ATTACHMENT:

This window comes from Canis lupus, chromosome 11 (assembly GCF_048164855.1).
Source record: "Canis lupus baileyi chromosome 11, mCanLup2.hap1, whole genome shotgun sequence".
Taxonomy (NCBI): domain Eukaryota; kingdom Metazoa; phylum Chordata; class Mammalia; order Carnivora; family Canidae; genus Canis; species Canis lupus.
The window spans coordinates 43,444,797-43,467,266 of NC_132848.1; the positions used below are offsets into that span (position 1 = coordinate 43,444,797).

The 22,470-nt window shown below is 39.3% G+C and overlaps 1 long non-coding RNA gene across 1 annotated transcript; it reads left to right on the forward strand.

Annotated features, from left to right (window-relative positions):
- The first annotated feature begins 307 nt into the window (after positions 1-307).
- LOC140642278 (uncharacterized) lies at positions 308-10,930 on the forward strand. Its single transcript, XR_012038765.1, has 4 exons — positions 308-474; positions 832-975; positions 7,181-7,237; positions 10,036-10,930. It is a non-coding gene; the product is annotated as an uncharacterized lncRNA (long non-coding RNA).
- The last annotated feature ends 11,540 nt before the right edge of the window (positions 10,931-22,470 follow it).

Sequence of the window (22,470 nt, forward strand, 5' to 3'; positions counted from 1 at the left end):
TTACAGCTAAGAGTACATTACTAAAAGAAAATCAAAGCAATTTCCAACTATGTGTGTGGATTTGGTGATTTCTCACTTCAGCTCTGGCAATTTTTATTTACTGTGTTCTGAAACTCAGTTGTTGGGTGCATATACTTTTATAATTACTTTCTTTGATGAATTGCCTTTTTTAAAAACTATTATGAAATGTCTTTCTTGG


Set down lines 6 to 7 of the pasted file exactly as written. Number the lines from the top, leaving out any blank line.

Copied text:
Annotated features, from left to right (window-relative positions):
- The first annotated feature begins 307 nt into the window (after positions 1-307).